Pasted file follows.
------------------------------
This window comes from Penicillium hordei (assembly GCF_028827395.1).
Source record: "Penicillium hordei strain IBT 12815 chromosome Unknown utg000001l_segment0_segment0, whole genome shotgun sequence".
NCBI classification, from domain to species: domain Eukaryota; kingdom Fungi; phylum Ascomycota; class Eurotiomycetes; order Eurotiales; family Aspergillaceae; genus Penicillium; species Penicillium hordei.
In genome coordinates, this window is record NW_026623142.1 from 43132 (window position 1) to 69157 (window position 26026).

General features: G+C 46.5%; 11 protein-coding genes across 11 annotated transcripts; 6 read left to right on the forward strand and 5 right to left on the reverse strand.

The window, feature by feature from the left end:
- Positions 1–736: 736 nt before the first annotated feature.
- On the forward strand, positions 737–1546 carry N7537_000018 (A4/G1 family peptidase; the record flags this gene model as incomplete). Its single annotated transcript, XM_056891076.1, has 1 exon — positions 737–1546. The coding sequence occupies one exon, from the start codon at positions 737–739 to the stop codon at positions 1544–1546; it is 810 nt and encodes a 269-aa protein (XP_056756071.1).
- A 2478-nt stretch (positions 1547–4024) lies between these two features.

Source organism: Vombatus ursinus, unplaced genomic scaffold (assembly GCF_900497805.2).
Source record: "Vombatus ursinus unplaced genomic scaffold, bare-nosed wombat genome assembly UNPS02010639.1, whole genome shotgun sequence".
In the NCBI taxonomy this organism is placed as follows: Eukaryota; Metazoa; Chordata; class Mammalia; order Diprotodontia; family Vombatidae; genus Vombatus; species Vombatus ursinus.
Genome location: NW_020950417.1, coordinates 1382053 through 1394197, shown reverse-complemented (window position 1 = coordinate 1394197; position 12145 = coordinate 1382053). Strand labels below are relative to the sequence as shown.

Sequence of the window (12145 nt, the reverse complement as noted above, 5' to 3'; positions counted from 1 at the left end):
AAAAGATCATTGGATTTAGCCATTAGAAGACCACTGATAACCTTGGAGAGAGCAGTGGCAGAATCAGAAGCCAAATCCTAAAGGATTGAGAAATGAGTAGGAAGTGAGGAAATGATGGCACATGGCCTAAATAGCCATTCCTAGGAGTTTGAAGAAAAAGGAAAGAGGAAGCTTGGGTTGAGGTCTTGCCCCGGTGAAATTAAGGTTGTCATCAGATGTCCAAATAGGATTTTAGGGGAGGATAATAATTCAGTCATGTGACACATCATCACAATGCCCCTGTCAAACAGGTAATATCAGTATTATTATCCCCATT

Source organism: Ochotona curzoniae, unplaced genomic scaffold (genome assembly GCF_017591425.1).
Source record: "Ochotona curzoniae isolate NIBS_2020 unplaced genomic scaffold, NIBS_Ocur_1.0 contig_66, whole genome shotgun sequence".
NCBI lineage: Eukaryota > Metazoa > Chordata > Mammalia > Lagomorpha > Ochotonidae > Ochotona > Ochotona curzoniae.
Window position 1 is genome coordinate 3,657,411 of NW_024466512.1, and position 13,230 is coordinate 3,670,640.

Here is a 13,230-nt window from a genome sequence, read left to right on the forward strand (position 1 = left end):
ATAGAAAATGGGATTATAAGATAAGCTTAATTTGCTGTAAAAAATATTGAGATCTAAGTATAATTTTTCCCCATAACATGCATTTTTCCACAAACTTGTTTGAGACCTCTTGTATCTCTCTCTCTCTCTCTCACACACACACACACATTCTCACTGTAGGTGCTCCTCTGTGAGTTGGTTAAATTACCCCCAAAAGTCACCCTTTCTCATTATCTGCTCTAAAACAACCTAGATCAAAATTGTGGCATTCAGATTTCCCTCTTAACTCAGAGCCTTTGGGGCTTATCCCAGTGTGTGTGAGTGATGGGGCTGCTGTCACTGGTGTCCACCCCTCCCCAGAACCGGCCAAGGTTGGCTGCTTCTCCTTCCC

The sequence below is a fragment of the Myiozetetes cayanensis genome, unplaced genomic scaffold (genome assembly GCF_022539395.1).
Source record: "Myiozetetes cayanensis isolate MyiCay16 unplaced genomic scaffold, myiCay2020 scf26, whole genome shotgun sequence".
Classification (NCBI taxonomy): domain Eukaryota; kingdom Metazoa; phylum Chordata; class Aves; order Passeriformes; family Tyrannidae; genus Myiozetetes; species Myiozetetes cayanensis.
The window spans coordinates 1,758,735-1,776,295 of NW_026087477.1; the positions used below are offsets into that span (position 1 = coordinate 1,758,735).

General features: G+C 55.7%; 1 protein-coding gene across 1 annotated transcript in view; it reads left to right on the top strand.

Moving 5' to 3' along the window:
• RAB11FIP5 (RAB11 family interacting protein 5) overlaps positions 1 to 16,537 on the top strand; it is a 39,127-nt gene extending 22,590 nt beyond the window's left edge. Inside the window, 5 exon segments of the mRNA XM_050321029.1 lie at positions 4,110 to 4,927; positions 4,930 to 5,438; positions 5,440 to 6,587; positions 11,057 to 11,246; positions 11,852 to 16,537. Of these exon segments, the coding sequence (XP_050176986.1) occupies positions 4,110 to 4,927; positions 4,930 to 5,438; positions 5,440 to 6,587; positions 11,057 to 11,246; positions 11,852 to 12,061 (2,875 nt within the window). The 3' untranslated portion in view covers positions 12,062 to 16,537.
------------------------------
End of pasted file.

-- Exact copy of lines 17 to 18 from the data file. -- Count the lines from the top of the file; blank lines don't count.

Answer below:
Source record: "Ochotona curzoniae isolate NIBS_2020 unplaced genomic scaffold, NIBS_Ocur_1.0 contig_66, whole genome shotgun sequence".
NCBI lineage: Eukaryota > Metazoa > Chordata > Mammalia > Lagomorpha > Ochotonidae > Ochotona > Ochotona curzoniae.